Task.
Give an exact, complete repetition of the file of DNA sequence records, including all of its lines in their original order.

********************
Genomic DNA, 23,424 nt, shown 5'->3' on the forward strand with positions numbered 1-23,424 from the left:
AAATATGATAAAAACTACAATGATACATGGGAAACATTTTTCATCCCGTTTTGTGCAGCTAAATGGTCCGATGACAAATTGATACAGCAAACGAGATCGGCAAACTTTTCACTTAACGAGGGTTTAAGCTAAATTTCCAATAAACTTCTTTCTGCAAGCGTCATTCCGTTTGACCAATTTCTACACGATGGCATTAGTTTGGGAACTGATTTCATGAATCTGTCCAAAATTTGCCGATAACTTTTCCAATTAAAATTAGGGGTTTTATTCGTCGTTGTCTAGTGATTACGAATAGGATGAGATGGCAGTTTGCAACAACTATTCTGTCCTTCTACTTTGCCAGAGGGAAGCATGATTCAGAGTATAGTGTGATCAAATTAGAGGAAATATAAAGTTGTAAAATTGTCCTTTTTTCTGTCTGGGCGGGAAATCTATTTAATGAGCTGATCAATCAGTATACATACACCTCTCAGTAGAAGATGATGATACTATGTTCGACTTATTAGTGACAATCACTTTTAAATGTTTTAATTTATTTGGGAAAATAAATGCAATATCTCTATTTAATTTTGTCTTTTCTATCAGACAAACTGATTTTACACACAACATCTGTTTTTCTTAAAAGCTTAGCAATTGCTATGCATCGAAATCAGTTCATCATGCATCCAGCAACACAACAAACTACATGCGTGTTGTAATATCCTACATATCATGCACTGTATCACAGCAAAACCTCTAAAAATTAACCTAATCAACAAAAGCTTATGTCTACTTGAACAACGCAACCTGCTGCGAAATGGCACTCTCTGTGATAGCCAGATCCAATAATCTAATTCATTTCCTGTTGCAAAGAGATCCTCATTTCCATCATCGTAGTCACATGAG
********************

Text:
Genomic DNA, 23,424 nt, shown 5'->3' on the forward strand with positions numbered 1-23,424 from the left:
AAATATGATAAAAACTACAATGATACATGGGAAACATTTTTCATCCCGTTTTGTGCAGCTAAATGGTCCGATGACAAATTGATACAGCAAACGAGATCGGCAAACTTTTCACTTAACGAGGGTTTAAGCTAAATTTCCAATAAACTTCTTTCTGCAAGCGTCATTCCGTTTGACCAATTTCTACACGATGGCATTAGTTTGGGAACTGATTTCATGAATCTGTCCAAAATTTGCCGATAACTTTTCCAATTAAAATTAGGGGTTTTATTCGTCGTTGTCTAGTGATTACGAATAGGATGAGATGGCAGTTTGCAACAACTATTCTGTCCTTCTACTTTGCCAGAGGGAAGCATGATTCAGAGTATAGTGTGATCAAATTAGAGGAAATATAAAGTTGTAAAATTGTCCTTTTTTCTGTCTGGGCGGGAAATCTATTTAATGAGCTGATCAATCAGTATACATACACCTCTCAGTAGAAGATGATGATACTATGTTCGACTTATTAGTGACAATCACTTTTAAATGTTTTAATTTATTTGGGAAAATAAATGCAATATCTCTATTTAATTTTGTCTTTTCTATCAGACAAACTGATTTTACACACAACATCTGTTTTTCTTAAAAGCTTAGCAATTGCTATGCATCGAAATCAGTTCATCATGCATCCAGCAACACAACAAACTACATGCGTGTTGTAATATCCTACATATCATGCACTGTATCACAGCAAAACCTCTAAAAATTAACCTAATCAACAAAAGCTTATGTCTACTTGAACAACGCAACCTGCTGCGAAATGGCACTCTCTGTGATAGCCAGATCCAATAATCTAATTCATTTCCTGTTGCAAAGAGATCCTCATTTCCATCATCGTAGTCACATGAG